Los Angeles saw 2.39 inches of rain on Tuesday, making it the wettest calendar day for the city in more than four years, according to the Associated Press.
Angelenos are often mocked for their supposed apocalyptic reactions to a bit of rain.
But area residents may have had reason to gripe Tuesday when a massive overnight rainstorm drenched L.A., causing flooding in some areas and traffic headaches in others.
Further to the northeast, Yucalpa Ridge in San Bernardino County saw an astounding 5.4 inches of rain.
Of course, the rain doesn’t even represent a proverbial drop in the bucket when it comes to relieving California’s four-year-long drought.
Experts have estimated that, over a six-month period, the state would need to see about 12 to 16 inches of rainfall in the Central Valley (where most large reservoirs are located) to be afforded any relief from the extended water shortage.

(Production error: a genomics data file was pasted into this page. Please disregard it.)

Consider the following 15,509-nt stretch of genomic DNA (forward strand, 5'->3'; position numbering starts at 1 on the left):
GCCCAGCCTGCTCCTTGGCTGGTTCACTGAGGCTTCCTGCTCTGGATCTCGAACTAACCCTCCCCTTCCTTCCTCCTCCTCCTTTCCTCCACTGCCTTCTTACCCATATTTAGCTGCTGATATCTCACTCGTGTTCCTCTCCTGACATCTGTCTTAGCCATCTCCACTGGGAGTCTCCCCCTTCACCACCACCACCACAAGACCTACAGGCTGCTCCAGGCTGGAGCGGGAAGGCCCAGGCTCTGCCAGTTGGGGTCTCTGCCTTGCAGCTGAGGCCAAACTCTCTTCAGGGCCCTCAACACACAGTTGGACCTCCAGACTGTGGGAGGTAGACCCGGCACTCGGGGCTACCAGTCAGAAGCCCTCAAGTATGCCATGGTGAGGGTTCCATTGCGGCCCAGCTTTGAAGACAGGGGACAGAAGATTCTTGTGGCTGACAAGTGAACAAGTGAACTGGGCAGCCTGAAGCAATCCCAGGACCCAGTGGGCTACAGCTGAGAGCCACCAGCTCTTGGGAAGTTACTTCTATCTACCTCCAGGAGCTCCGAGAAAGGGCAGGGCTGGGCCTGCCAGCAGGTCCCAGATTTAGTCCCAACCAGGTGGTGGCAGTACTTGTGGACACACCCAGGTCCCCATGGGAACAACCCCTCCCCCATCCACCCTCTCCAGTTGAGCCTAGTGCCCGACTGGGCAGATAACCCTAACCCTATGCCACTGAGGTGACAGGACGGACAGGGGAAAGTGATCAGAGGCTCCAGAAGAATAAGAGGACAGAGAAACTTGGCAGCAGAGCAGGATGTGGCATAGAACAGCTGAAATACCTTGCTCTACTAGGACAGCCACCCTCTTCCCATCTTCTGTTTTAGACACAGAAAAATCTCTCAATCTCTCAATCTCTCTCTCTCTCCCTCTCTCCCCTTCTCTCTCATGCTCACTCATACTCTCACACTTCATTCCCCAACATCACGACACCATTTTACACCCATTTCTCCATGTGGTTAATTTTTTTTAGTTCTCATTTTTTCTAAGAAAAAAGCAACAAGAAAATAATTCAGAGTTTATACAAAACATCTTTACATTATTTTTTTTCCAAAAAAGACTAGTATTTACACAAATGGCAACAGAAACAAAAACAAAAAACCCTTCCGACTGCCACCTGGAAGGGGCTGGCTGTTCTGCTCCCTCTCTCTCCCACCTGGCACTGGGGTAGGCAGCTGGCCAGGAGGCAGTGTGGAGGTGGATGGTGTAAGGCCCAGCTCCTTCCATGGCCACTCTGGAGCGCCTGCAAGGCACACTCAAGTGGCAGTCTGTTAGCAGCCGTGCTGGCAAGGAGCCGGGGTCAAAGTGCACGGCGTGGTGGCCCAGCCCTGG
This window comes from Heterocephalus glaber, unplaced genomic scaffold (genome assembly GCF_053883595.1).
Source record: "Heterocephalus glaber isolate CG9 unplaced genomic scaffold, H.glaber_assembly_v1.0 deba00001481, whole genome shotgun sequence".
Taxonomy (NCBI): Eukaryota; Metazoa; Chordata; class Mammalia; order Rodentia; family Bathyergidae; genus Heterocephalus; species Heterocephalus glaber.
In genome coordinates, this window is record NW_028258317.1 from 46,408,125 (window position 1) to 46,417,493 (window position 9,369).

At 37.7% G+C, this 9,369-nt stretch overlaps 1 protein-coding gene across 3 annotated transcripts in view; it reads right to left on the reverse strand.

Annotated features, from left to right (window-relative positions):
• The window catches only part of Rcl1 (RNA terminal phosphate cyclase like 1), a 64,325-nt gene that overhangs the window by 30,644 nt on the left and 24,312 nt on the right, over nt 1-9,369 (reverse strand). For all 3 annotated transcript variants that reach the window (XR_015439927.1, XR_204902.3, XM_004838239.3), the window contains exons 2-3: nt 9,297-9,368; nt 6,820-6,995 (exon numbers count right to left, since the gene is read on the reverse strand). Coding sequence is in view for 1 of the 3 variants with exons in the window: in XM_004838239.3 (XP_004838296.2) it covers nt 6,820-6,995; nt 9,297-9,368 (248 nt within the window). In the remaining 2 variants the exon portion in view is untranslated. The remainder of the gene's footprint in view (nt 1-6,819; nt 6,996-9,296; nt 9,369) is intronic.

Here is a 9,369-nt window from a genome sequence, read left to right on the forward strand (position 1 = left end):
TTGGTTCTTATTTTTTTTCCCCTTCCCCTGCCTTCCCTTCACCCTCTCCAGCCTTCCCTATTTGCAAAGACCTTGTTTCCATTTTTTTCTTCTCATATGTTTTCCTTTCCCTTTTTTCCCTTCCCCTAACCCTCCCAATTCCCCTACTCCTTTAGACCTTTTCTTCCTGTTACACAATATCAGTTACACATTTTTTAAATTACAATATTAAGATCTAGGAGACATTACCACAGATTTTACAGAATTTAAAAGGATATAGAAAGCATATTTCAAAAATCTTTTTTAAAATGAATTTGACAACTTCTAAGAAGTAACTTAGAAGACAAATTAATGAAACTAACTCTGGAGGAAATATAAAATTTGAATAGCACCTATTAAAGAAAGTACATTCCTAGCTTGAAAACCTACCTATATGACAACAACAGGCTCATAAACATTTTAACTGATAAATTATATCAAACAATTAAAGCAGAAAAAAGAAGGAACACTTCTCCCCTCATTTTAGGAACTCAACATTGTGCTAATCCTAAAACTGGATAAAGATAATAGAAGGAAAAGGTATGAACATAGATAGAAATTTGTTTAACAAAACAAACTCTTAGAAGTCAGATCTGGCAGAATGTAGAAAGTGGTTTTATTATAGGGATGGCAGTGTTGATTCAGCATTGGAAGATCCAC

But the remarkable one-day rainfall total could be a harbinger of things to come in just a few months, when what could be a historic El Niño is expected to open up a particularly rainy fall and winter. Earlier this month, the United Nations’ World Meteorological Organization predicted the El Niño currently forming in the Pacific Ocean could be the strongest event of its kind since 1950. That prediction joined the National Weather Service’s July forecast, which put chances of the coming El Niño being the strongest in recorded history at greater than 60 percent.
If it does end up becoming the strongest El Niño of all time, then California may finally see some relief from the drought. But climatologists are currently studying what could be an even more significant weather phenomenon: the Pacific Decadal Oscillation, or PDO, which could sock California with up to a decade of wet, rainy winters.
For now, Angelenos will stick to complaining about 50-degree weather.